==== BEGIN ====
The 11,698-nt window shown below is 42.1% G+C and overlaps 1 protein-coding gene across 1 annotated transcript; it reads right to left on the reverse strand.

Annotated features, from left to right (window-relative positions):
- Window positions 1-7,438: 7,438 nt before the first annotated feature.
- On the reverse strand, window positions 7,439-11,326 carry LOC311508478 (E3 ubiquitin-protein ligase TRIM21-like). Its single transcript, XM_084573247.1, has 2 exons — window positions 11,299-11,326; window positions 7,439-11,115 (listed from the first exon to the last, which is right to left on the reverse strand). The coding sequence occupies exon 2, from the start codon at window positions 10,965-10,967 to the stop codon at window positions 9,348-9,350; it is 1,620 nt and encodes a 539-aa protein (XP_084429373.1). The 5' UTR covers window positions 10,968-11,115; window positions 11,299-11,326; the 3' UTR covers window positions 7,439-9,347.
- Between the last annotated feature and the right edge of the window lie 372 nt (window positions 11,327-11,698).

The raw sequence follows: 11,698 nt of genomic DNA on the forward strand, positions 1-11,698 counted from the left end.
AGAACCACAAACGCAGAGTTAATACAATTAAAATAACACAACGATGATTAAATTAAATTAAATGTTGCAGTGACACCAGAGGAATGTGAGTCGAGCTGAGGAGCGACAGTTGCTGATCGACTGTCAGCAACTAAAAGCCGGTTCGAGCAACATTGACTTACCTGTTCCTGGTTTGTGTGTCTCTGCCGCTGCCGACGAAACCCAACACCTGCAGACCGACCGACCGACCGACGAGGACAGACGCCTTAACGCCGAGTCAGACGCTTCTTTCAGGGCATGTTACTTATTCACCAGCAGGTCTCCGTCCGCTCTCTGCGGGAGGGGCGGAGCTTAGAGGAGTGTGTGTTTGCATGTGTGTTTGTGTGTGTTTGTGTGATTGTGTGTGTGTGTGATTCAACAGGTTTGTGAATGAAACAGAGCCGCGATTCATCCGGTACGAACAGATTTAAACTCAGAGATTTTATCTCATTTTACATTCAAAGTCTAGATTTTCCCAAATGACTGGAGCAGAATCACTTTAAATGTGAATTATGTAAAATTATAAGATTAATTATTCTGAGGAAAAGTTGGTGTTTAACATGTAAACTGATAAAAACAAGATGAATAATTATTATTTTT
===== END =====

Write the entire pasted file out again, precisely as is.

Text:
The 11,698-nt window shown below is 42.1% G+C and overlaps 1 protein-coding gene across 1 annotated transcript; it reads right to left on the reverse strand.

Annotated features, from left to right (window-relative positions):
- Window positions 1-7,438: 7,438 nt before the first annotated feature.
- On the reverse strand, window positions 7,439-11,326 carry LOC311508478 (E3 ubiquitin-protein ligase TRIM21-like). Its single transcript, XM_084573247.1, has 2 exons — window positions 11,299-11,326; window positions 7,439-11,115 (listed from the first exon to the last, which is right to left on the reverse strand). The coding sequence occupies exon 2, from the start codon at window positions 10,965-10,967 to the stop codon at window positions 9,348-9,350; it is 1,620 nt and encodes a 539-aa protein (XP_084429373.1). The 5' UTR covers window positions 10,968-11,115; window positions 11,299-11,326; the 3' UTR covers window positions 7,439-9,347.
- Between the last annotated feature and the right edge of the window lie 372 nt (window positions 11,327-11,698).

The raw sequence follows: 11,698 nt of genomic DNA on the forward strand, positions 1-11,698 counted from the left end.
AGAACCACAAACGCAGAGTTAATACAATTAAAATAACACAACGATGATTAAATTAAATTAAATGTTGCAGTGACACCAGAGGAATGTGAGTCGAGCTGAGGAGCGACAGTTGCTGATCGACTGTCAGCAACTAAAAGCCGGTTCGAGCAACATTGACTTACCTGTTCCTGGTTTGTGTGTCTCTGCCGCTGCCGACGAAACCCAACACCTGCAGACCGACCGACCGACCGACGAGGACAGACGCCTTAACGCCGAGTCAGACGCTTCTTTCAGGGCATGTTACTTATTCACCAGCAGGTCTCCGTCCGCTCTCTGCGGGAGGGGCGGAGCTTAGAGGAGTGTGTGTTTGCATGTGTGTTTGTGTGTGTTTGTGTGATTGTGTGTGTGTGTGATTCAACAGGTTTGTGAATGAAACAGAGCCGCGATTCATCCGGTACGAACAGATTTAAACTCAGAGATTTTATCTCATTTTACATTCAAAGTCTAGATTTTCCCAAATGACTGGAGCAGAATCACTTTAAATGTGAATTATGTAAAATTATAAGATTAATTATTCTGAGGAAAAGTTGGTGTTTAACATGTAAACTGATAAAAACAAGATGAATAATTATTATTTTT